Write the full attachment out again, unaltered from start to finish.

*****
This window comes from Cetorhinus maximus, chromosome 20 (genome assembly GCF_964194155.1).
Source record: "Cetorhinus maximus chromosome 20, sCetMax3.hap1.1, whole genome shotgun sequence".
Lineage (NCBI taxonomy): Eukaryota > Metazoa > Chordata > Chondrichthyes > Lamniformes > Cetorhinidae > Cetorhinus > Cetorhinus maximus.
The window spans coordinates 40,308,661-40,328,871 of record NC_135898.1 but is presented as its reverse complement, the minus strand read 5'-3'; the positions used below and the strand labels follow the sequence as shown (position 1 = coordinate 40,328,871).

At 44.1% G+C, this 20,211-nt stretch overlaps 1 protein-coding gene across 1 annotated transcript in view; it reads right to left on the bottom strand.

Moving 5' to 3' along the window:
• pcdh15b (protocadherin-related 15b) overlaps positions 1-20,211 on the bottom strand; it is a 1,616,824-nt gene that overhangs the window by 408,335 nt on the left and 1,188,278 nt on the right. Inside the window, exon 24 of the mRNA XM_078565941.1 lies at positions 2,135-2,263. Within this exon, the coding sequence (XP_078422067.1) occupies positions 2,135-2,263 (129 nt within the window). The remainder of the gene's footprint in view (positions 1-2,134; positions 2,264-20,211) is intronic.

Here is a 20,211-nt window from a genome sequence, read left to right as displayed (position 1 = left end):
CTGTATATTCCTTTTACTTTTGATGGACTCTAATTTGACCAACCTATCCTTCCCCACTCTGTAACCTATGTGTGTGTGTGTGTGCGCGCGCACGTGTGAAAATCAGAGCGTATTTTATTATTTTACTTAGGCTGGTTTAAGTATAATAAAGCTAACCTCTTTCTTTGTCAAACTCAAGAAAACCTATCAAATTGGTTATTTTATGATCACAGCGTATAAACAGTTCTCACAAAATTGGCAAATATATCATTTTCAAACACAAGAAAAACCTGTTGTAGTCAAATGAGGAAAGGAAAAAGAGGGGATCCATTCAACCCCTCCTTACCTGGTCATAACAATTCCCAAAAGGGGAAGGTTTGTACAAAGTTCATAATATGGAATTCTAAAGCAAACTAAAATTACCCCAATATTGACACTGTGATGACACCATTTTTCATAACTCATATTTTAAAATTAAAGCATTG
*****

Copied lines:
This window comes from Cetorhinus maximus, chromosome 20 (genome assembly GCF_964194155.1).
Source record: "Cetorhinus maximus chromosome 20, sCetMax3.hap1.1, whole genome shotgun sequence".
Lineage (NCBI taxonomy): Eukaryota > Metazoa > Chordata > Chondrichthyes > Lamniformes > Cetorhinidae > Cetorhinus > Cetorhinus maximus.
The window spans coordinates 40,308,661-40,328,871 of record NC_135898.1 but is presented as its reverse complement, the minus strand read 5'-3'; the positions used below and the strand labels follow the sequence as shown (position 1 = coordinate 40,328,871).

At 44.1% G+C, this 20,211-nt stretch overlaps 1 protein-coding gene across 1 annotated transcript in view; it reads right to left on the bottom strand.

Moving 5' to 3' along the window:
• pcdh15b (protocadherin-related 15b) overlaps positions 1-20,211 on the bottom strand; it is a 1,616,824-nt gene that overhangs the window by 408,335 nt on the left and 1,188,278 nt on the right. Inside the window, exon 24 of the mRNA XM_078565941.1 lies at positions 2,135-2,263. Within this exon, the coding sequence (XP_078422067.1) occupies positions 2,135-2,263 (129 nt within the window). The remainder of the gene's footprint in view (positions 1-2,134; positions 2,264-20,211) is intronic.

Here is a 20,211-nt window from a genome sequence, read left to right as displayed (position 1 = left end):
CTGTATATTCCTTTTACTTTTGATGGACTCTAATTTGACCAACCTATCCTTCCCCACTCTGTAACCTATGTGTGTGTGTGTGTGCGCGCGCACGTGTGAAAATCAGAGCGTATTTTATTATTTTACTTAGGCTGGTTTAAGTATAATAAAGCTAACCTCTTTCTTTGTCAAACTCAAGAAAACCTATCAAATTGGTTATTTTATGATCACAGCGTATAAACAGTTCTCACAAAATTGGCAAATATATCATTTTCAAACACAAGAAAAACCTGTTGTAGTCAAATGAGGAAAGGAAAAAGAGGGGATCCATTCAACCCCTCCTTACCTGGTCATAACAATTCCCAAAAGGGGAAGGTTTGTACAAAGTTCATAATATGGAATTCTAAAGCAAACTAAAATTACCCCAATATTGACACTGTGATGACACCATTTTTCATAACTCATATTTTAAAATTAAAGCATTG